Have you ever wondered how a snail eats? We sure haven’t! But it turns out that snails have teeth laid out along their tongues – thousands of them, in fact.
Snails have teeth, but they’re nothing like human teeth. First, the rows of minuscule teeth are laid out on their tongues. (We never really thought about whether snails had tongues either, to be honest).
According to Dr, Gordon Port, senior lecturer at Newcastle University: “A snail will use its toothy tongue – called the radula – almost like a file, scraping off the softer parts of their food when eating. Their teeth normally get worn down by this action, so they’re replaced regularly.”
A “toothy tongue”
BBC Science Focus (cited below) describes some of the variations on these “toothy tongues:”
“There are also some (downright terrifying) radula variations. Species such as cone snails – that are mainly found in warm and tropical waters – have a venomous radula that is used to paralyse prey before eating.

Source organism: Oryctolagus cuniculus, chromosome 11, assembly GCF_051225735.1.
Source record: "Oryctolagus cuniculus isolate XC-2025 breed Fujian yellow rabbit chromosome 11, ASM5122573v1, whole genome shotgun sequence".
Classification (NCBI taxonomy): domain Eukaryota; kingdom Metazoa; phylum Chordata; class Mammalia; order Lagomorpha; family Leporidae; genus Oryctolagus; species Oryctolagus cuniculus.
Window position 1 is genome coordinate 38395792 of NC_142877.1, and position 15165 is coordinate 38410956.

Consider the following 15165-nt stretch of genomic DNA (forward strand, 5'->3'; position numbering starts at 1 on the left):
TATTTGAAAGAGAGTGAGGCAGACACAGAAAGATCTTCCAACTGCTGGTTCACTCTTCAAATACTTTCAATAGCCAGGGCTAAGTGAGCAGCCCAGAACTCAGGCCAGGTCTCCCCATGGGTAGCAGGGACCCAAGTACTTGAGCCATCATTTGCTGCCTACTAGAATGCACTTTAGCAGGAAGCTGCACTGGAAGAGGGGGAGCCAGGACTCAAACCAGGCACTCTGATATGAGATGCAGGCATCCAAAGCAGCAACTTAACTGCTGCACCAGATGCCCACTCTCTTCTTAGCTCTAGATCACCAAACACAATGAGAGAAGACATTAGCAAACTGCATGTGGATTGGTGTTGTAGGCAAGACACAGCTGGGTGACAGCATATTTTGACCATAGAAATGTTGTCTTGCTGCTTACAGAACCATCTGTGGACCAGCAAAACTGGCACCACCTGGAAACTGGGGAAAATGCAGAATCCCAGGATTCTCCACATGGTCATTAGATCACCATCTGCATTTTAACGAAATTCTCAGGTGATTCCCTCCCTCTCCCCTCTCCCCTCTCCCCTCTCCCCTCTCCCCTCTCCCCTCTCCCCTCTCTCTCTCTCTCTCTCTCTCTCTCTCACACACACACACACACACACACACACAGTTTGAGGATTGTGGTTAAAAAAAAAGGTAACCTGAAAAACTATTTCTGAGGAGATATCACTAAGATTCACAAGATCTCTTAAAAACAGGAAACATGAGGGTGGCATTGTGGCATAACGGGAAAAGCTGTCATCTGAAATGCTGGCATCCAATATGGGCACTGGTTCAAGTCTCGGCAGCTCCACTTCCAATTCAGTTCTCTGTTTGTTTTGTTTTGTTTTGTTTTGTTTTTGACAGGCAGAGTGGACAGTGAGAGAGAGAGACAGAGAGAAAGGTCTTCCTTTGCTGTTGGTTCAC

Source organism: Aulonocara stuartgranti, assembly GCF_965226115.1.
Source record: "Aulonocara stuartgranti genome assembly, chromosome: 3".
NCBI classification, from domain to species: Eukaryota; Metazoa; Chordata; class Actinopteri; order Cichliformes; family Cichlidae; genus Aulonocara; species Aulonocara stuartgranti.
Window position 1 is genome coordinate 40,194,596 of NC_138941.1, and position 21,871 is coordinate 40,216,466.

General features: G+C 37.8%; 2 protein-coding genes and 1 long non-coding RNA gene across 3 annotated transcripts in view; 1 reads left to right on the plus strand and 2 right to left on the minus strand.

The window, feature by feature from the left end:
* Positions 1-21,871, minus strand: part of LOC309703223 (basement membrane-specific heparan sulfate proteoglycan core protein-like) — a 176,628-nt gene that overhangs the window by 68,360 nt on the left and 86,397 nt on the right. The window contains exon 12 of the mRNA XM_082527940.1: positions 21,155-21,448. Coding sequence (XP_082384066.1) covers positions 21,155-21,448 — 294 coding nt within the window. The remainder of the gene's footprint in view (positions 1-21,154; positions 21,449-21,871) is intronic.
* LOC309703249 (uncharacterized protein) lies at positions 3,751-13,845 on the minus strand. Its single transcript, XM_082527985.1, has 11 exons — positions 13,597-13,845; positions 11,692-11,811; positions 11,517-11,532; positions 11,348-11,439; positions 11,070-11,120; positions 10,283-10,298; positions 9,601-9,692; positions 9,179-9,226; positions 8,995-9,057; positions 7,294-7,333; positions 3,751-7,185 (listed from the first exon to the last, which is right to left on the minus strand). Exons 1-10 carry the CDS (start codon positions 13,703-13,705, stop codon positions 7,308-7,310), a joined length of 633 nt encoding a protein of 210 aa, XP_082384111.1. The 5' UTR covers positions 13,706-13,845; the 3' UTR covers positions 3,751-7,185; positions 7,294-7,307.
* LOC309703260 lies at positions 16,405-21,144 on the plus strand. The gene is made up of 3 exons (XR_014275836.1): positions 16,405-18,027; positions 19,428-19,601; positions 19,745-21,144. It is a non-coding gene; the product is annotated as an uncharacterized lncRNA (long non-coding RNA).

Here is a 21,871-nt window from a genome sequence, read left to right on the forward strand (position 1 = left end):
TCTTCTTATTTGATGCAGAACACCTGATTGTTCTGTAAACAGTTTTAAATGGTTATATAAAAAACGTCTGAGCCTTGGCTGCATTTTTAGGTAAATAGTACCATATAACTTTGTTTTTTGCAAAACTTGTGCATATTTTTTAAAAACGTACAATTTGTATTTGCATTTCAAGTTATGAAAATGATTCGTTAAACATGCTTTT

In case you’re wondering, slugs also have a radula, which similarly are fitted with thousands of tiny teeth. Some predatory slugs, such as the Welsh ghost slug, have radulae with razor-sharp teeth – each about half a millimetre long – that are used to kill and eat earthworms.
Many squids also have a radula inside their mouth. As its throat passes directly through the brain, a squid’s toothy tongue is needed to break down food into tiny pieces. Because, let’s face it, a piece of crab knocking against your brain is bound to ruin supper.”
What do snails eat?
Snails eat at night for the most part – which we’re grateful for, since they sound like pretty messy eaters.
And Port told BBC that they’ll eat just about any organic matter, like young plants. “And some species, such as Moon snails, are even known to eat each other. But, mostly, any decomposing matter will do.”
As long as snails aren’t chewing your foliage, they can be good for gardens since they eat decomposing matter and then serve as food for other animals.